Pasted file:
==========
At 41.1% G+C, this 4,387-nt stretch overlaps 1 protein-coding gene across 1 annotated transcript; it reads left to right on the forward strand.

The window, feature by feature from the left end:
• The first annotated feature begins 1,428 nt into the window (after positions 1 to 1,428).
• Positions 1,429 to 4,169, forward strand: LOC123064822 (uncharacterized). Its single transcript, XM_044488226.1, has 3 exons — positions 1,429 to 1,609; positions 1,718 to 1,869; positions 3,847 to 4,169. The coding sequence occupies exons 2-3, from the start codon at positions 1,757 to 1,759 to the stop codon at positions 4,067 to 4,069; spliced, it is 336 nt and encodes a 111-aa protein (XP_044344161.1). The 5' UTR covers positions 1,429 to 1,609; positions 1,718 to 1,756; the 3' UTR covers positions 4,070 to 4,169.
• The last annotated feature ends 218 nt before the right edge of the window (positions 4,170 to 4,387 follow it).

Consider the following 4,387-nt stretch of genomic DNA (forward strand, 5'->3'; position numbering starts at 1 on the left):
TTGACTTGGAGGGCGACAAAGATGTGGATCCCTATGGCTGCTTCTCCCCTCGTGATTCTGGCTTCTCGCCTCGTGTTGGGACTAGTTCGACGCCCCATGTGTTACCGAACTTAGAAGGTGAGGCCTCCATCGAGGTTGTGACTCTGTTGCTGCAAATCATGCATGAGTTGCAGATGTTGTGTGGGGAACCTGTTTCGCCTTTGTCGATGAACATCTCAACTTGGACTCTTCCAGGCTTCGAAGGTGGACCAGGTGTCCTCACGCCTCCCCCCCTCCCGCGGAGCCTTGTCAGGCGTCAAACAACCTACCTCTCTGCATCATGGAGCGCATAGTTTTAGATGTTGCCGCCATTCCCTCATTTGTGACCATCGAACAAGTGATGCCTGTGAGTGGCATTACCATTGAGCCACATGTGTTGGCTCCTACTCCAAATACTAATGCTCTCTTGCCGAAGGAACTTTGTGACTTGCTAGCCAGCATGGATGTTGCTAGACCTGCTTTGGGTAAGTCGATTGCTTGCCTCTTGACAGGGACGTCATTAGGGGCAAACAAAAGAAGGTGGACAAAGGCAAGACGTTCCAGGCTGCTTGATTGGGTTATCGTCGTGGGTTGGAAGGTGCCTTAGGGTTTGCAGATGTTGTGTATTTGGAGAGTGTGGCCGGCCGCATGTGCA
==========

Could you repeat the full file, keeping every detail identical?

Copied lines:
At 41.1% G+C, this 4,387-nt stretch overlaps 1 protein-coding gene across 1 annotated transcript; it reads left to right on the forward strand.

The window, feature by feature from the left end:
• The first annotated feature begins 1,428 nt into the window (after positions 1 to 1,428).
• Positions 1,429 to 4,169, forward strand: LOC123064822 (uncharacterized). Its single transcript, XM_044488226.1, has 3 exons — positions 1,429 to 1,609; positions 1,718 to 1,869; positions 3,847 to 4,169. The coding sequence occupies exons 2-3, from the start codon at positions 1,757 to 1,759 to the stop codon at positions 4,067 to 4,069; spliced, it is 336 nt and encodes a 111-aa protein (XP_044344161.1). The 5' UTR covers positions 1,429 to 1,609; positions 1,718 to 1,756; the 3' UTR covers positions 4,070 to 4,169.
• The last annotated feature ends 218 nt before the right edge of the window (positions 4,170 to 4,387 follow it).

Consider the following 4,387-nt stretch of genomic DNA (forward strand, 5'->3'; position numbering starts at 1 on the left):
TTGACTTGGAGGGCGACAAAGATGTGGATCCCTATGGCTGCTTCTCCCCTCGTGATTCTGGCTTCTCGCCTCGTGTTGGGACTAGTTCGACGCCCCATGTGTTACCGAACTTAGAAGGTGAGGCCTCCATCGAGGTTGTGACTCTGTTGCTGCAAATCATGCATGAGTTGCAGATGTTGTGTGGGGAACCTGTTTCGCCTTTGTCGATGAACATCTCAACTTGGACTCTTCCAGGCTTCGAAGGTGGACCAGGTGTCCTCACGCCTCCCCCCCTCCCGCGGAGCCTTGTCAGGCGTCAAACAACCTACCTCTCTGCATCATGGAGCGCATAGTTTTAGATGTTGCCGCCATTCCCTCATTTGTGACCATCGAACAAGTGATGCCTGTGAGTGGCATTACCATTGAGCCACATGTGTTGGCTCCTACTCCAAATACTAATGCTCTCTTGCCGAAGGAACTTTGTGACTTGCTAGCCAGCATGGATGTTGCTAGACCTGCTTTGGGTAAGTCGATTGCTTGCCTCTTGACAGGGACGTCATTAGGGGCAAACAAAAGAAGGTGGACAAAGGCAAGACGTTCCAGGCTGCTTGATTGGGTTATCGTCGTGGGTTGGAAGGTGCCTTAGGGTTTGCAGATGTTGTGTATTTGGAGAGTGTGGCCGGCCGCATGTGCA